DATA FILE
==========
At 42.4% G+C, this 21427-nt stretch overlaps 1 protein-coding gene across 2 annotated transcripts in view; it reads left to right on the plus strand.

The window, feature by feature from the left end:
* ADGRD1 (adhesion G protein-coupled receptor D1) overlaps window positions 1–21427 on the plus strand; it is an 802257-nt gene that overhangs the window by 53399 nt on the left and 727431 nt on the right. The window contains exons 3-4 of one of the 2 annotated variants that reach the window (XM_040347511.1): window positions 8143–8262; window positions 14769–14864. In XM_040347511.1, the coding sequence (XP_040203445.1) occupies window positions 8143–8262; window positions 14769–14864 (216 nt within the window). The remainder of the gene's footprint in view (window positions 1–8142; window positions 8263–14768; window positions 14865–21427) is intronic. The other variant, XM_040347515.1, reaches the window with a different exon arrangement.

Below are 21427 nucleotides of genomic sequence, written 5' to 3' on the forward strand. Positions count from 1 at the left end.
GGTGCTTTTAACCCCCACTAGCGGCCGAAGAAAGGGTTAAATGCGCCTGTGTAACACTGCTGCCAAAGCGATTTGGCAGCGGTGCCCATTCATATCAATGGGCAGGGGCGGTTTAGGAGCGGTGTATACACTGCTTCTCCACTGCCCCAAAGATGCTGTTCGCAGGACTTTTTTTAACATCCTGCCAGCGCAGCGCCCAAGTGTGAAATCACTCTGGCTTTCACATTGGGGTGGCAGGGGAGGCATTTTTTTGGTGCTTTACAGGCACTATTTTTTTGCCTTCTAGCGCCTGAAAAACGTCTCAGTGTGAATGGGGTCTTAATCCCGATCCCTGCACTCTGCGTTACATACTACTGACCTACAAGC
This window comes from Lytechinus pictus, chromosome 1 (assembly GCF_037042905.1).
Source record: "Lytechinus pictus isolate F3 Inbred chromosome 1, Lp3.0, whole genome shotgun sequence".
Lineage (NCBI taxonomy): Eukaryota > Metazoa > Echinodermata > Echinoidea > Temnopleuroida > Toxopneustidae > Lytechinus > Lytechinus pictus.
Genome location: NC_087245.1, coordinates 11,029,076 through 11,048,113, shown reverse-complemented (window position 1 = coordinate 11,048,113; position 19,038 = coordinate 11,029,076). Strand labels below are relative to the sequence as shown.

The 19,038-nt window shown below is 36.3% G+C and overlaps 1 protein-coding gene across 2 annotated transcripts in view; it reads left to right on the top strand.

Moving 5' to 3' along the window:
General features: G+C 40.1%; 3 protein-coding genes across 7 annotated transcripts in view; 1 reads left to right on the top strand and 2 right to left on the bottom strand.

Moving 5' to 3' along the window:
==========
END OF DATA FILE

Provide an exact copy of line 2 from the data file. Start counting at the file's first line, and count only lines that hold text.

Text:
The window, feature by feature from the left end: